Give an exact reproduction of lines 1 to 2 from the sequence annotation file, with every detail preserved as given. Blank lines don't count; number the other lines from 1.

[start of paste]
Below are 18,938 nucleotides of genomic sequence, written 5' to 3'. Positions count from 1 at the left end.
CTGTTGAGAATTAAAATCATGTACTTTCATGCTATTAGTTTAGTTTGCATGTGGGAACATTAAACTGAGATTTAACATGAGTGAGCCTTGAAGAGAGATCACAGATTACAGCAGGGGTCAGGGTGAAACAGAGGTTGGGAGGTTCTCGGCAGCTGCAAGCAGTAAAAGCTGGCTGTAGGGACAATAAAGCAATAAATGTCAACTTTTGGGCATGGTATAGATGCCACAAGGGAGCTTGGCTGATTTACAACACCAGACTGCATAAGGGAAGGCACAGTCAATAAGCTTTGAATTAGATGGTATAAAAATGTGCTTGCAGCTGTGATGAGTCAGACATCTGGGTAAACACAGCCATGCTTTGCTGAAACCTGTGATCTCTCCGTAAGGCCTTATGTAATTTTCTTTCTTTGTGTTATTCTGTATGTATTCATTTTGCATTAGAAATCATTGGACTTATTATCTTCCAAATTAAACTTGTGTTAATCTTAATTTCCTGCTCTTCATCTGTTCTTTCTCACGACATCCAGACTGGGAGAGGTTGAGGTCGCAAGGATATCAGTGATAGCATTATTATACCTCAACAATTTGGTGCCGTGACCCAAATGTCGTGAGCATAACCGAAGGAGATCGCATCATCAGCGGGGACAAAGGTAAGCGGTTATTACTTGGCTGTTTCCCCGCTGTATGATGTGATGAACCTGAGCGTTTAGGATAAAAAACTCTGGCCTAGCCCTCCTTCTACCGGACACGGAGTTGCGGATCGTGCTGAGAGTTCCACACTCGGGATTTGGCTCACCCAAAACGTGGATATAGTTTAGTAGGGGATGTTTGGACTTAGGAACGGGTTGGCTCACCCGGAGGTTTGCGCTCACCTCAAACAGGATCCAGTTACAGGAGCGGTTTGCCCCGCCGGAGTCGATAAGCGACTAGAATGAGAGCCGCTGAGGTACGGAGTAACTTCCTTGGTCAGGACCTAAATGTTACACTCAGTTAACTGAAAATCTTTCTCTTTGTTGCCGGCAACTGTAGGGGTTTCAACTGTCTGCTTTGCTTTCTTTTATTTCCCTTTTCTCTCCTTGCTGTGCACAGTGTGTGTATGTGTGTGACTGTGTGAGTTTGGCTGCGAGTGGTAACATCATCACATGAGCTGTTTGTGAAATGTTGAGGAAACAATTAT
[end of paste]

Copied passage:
Below are 18,938 nucleotides of genomic sequence, written 5' to 3'. Positions count from 1 at the left end.
CTGTTGAGAATTAAAATCATGTACTTTCATGCTATTAGTTTAGTTTGCATGTGGGAACATTAAACTGAGATTTAACATGAGTGAGCCTTGAAGAGAGATCACAGATTACAGCAGGGGTCAGGGTGAAACAGAGGTTGGGAGGTTCTCGGCAGCTGCAAGCAGTAAAAGCTGGCTGTAGGGACAATAAAGCAATAAATGTCAACTTTTGGGCATGGTATAGATGCCACAAGGGAGCTTGGCTGATTTACAACACCAGACTGCATAAGGGAAGGCACAGTCAATAAGCTTTGAATTAGATGGTATAAAAATGTGCTTGCAGCTGTGATGAGTCAGACATCTGGGTAAACACAGCCATGCTTTGCTGAAACCTGTGATCTCTCCGTAAGGCCTTATGTAATTTTCTTTCTTTGTGTTATTCTGTATGTATTCATTTTGCATTAGAAATCATTGGACTTATTATCTTCCAAATTAAACTTGTGTTAATCTTAATTTCCTGCTCTTCATCTGTTCTTTCTCACGACATCCAGACTGGGAGAGGTTGAGGTCGCAAGGATATCAGTGATAGCATTATTATACCTCAACAATTTGGTGCCGTGACCCAAATGTCGTGAGCATAACCGAAGGAGATCGCATCATCAGCGGGGACAAAGGTAAGCGGTTATTACTTGGCTGTTTCCCCGCTGTATGATGTGATGAACCTGAGCGTTTAGGATAAAAAACTCTGGCCTAGCCCTCCTTCTACCGGACACGGAGTTGCGGATCGTGCTGAGAGTTCCACACTCGGGATTTGGCTCACCCAAAACGTGGATATAGTTTAGTAGGGGATGTTTGGACTTAGGAACGGGTTGGCTCACCCGGAGGTTTGCGCTCACCTCAAACAGGATCCAGTTACAGGAGCGGTTTGCCCCGCCGGAGTCGATAAGCGACTAGAATGAGAGCCGCTGAGGTACGGAGTAACTTCCTTGGTCAGGACCTAAATGTTACACTCAGTTAACTGAAAATCTTTCTCTTTGTTGCCGGCAACTGTAGGGGTTTCAACTGTCTGCTTTGCTTTCTTTTATTTCCCTTTTCTCTCCTTGCTGTGCACAGTGTGTGTATGTGTGTGACTGTGTGAGTTTGGCTGCGAGTGGTAACATCATCACATGAGCTGTTTGTGAAATGTTGAGGAAACAATTAT